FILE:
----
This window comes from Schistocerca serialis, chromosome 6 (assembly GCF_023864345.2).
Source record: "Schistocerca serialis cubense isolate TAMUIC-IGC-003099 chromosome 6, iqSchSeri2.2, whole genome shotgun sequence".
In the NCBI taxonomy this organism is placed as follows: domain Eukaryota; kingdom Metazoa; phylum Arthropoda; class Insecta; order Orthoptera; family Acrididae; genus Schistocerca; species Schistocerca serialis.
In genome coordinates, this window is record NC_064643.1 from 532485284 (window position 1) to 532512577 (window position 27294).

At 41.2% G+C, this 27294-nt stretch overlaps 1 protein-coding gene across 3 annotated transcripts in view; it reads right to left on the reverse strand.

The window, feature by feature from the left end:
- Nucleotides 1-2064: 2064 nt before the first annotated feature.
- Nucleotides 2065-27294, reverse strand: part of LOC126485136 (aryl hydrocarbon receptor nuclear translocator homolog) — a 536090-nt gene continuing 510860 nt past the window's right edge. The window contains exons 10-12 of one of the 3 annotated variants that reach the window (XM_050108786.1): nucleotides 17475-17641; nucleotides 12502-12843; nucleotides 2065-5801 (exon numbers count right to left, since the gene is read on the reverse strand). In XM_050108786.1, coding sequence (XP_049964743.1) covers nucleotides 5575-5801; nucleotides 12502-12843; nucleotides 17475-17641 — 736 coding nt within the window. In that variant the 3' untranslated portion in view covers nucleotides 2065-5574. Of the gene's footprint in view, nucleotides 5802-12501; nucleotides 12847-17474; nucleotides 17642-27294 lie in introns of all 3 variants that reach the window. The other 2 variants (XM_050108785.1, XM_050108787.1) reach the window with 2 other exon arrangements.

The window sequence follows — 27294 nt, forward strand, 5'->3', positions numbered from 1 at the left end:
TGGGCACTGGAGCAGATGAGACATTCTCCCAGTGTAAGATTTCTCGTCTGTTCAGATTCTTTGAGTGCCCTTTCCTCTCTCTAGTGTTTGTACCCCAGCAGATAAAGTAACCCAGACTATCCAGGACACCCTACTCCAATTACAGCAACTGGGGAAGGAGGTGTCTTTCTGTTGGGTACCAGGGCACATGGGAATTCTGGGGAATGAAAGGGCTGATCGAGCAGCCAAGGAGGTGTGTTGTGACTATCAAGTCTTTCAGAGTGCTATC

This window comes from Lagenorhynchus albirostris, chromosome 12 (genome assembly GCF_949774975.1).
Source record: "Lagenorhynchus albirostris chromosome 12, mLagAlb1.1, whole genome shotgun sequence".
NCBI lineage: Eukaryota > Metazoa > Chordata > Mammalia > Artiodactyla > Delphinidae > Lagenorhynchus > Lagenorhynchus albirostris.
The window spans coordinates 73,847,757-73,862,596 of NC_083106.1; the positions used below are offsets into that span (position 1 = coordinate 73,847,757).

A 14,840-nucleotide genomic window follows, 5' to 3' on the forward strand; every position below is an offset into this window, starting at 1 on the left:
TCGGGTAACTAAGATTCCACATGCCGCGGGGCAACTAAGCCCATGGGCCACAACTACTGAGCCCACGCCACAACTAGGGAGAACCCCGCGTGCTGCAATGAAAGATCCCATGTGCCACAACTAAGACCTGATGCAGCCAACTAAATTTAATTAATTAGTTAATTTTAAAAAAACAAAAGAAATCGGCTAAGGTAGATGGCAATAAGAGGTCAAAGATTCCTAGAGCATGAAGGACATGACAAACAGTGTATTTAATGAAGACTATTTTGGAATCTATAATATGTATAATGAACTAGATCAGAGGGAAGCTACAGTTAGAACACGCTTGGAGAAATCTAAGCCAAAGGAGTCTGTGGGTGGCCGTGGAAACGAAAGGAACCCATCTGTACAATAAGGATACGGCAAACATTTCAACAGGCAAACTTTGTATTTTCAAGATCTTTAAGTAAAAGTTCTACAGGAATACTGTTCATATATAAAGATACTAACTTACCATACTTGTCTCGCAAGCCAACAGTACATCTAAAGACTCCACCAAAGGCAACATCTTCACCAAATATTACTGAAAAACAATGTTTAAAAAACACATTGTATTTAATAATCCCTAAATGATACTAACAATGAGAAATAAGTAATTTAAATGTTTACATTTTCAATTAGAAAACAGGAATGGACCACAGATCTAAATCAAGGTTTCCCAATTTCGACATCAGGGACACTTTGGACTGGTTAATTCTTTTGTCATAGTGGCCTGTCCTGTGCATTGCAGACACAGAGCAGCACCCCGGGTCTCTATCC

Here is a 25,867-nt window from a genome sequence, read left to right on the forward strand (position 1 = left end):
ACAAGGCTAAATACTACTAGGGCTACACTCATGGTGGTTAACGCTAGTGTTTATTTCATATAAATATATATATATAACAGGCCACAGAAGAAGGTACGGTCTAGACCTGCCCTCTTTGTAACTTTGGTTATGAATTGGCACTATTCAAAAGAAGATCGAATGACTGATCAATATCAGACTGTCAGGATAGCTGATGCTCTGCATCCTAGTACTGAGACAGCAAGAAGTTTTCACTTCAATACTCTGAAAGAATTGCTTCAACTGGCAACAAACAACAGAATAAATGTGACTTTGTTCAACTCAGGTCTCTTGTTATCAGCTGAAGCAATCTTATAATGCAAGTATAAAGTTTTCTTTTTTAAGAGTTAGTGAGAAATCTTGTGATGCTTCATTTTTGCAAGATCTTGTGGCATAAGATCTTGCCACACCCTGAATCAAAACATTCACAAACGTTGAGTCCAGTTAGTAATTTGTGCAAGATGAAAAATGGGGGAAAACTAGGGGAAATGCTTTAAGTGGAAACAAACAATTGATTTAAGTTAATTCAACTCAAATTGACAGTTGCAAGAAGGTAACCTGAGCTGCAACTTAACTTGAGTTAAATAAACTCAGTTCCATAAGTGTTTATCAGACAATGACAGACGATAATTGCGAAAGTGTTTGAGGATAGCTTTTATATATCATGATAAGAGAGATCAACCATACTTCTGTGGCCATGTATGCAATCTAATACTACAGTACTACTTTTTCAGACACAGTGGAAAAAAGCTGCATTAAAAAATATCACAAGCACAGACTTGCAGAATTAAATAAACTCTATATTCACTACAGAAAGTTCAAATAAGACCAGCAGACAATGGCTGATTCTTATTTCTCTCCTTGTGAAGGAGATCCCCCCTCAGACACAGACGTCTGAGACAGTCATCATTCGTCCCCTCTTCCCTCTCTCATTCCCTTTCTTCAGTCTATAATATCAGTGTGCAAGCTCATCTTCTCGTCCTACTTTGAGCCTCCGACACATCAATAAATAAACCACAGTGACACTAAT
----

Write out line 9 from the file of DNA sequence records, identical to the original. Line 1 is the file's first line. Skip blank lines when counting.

The window sequence follows — 27294 nt, forward strand, 5'->3', positions numbered from 1 at the left end: